Saturday, October 6, 2012

It's Official

We are now residents of Guatemala... well except for Eden, she is a Guatemalan. It only took 6 years! When we first arrived in Guatemala several missionaries recommended a lawyer to us to help us get our residency visas. Only thing is we live far away from Guatemala City. I guess it was an out of sight out of mind thing, because she never would finish. Jimmy contacted her repeatedly, but we finally realize she wasn't ever going to get around to us. Then we heard of another lawyer who is a Christian. 
{Back in April at the beginning of this process}
She is sharp too. From us getting all the correct paperwork together to us being in the system, it took about 6 months. We are so thankful. We haven't gotten the final papers yet, but when we flew out this last time our names showed up in the computer at Immigration as residents!!!!

Unfortunately there was a typo made when immigration put Jimmy's information into the system, so we had to return AGAIN to Guatemala City this past week to sign the last bit of papers.
{Leaving the hotel that morning}
Even with an appointment we waited for 3 hours. 3 hours with 3 kids under 3 is always entertaining... for everyone! 
They were pretty good playing with the educational apps on our phones (I know... lazy parenting, but they ARE "educational"). I also brought them a new letter tracing game as a surprise which ending up being a hit, except we all looked like we had gotten in a fight with a dry erase marker by the time we left.
Eden was extra cute that morning! I only have this blurry photo to prove it. One of the ladies asked to hold her and then took her off into the back offices to show her off. She was gone for a long time! That's kind of normal here. Then with lots of people waiting in line behind us the man doing our paperwork sat and played with his phone for several minutes. We weren't sure what he was doing and then we realized he was trying to figure out how to take a picture of E with his phone! Baby gringas must not be that common around here. Especially ones with blue eyes and double dimples! My kids get so much love and attention here. I wish all children were as lucky.
Jonah and Silas thought it was the coolest thing ever to get to put their thumbprint on our forms.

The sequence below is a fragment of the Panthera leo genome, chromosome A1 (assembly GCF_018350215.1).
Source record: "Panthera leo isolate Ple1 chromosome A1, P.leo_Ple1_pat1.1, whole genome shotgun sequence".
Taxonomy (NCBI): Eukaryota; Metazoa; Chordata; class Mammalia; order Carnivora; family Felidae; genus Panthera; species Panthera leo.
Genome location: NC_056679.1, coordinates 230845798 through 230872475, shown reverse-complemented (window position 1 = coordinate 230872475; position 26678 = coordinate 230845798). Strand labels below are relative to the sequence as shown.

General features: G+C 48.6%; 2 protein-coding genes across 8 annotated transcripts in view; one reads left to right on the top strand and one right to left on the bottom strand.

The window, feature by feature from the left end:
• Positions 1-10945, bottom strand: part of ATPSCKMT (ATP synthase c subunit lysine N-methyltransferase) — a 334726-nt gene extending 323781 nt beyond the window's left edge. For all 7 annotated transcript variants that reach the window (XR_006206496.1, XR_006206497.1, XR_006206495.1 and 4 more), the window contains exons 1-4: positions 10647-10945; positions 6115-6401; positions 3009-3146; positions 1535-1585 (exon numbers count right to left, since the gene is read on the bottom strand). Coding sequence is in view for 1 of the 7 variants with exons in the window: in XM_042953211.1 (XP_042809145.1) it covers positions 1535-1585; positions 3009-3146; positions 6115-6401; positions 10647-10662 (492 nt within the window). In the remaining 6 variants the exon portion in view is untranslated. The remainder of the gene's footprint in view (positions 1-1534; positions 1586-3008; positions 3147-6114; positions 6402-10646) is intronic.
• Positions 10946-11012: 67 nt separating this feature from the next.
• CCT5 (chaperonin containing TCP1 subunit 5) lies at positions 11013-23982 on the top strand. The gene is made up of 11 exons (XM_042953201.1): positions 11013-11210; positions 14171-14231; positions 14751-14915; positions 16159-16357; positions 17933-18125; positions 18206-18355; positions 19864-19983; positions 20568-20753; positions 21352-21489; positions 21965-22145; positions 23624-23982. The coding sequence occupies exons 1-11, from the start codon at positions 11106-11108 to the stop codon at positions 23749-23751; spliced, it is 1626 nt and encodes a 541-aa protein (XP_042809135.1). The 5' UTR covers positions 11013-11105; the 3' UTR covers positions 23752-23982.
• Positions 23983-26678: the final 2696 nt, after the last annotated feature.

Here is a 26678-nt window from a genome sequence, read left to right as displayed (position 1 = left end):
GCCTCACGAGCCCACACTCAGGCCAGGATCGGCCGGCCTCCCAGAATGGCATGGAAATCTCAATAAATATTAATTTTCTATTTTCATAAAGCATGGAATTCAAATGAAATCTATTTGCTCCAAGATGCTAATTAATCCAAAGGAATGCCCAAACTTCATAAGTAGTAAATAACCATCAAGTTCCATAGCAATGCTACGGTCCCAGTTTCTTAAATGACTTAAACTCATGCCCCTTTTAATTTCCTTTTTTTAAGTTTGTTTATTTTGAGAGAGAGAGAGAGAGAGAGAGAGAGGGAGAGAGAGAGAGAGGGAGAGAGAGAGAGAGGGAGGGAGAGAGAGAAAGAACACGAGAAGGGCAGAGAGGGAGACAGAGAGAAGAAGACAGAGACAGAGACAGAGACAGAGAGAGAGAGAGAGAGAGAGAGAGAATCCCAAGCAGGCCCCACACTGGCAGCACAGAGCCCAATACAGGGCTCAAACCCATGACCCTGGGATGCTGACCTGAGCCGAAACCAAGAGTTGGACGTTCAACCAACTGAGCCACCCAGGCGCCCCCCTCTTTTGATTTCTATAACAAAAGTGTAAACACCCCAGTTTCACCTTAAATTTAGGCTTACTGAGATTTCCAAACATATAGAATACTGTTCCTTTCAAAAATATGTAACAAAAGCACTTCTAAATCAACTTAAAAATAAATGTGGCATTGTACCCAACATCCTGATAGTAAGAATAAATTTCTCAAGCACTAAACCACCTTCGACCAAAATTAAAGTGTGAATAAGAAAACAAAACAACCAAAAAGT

{3 inked thumbs}
We are so thankful to have this done. There are still a couple of steps in Petén before we have the paperwork in hand, but no more trips to Guatemala City! All of this work means we no longer have to leave the country every 3 months. As a tourist, 6 months after entering you have to either go to the capital or a border (Belize or Mexico, El Salvador is part of the CA thingy so it doesn't count) and pay to get a 3 month extension. When those 3 months are up you are required to be out of the country for 3 days. Border officials don't always make you stay out for 3 days, but it IS a big deal if you do not really leave or get an extension. We have been fined before because our visas expired on days we had teams here or for some other reason just couldn't make it in time to a border. Doing this for 6 years is very time consuming. Belize and Mexico are nice to visit, but not when you are forced to go on a regular basis!

Besides being able to stay here permanently, once you have your resident visa you can obtain your DPI, or your Guatemalan ID card. This is all you need to open bank accounts, get cell phone contracts, etc. Trying to do all of that with a passport is difficult. The DPI is also required to obtain your Guatemalan driver's license, and you can visit any Central American country as if you are a national and you don't have to have your passport scanned or stamped.

Crazy Item of the Day:
When we were heading back to the States a few weeks ago, we found out that at the airport they are now scanning your passport and stamping it with an exit stamp as you leave Guatemala. They didn't used to do this. It's not a problem, except that all of our passports showed up as being residents (thus excusing us from being in the country past our 90 days) except for Jimmy's because of the typo. They told us that Jimmy couldn't leave with the rest of us, and instead were going to send him to the Immigration office to pay a huge fine. The guy swiped it again and it still showed Jimmy as just a tourist and not a resident. To make matters worse, the official then realized that the latest stamp in his passport was an exit stamp with no entrance stamp. (I had to specifically ask them to put an entrance stamp on my passport the last time I flew into the capital because they think someone will do that in Petén but they don't.) Therefore, the guy said, Jimmy must have entered the country illegally. Illegal US immigrants must be a big problem there dealing with in Guatemala now! Then they threaten jail. After about 15 minutes of discussion and threats, the immigration official decided to scan it a third time and "Permanent Resident" magically appeared on the screen. But he tried a fourth time and it was gone again. One more try showed Permanent Resident, so the official stamped the passport without another word except, "Have a nice trip."


  1. Felicidades on becoming residents!

    Oh the joys of immigration and airport mix-ups. I am glad Jimmy's passport finally worked!

  2. Congratulations you guys... It is an amazingly cumbersome process!


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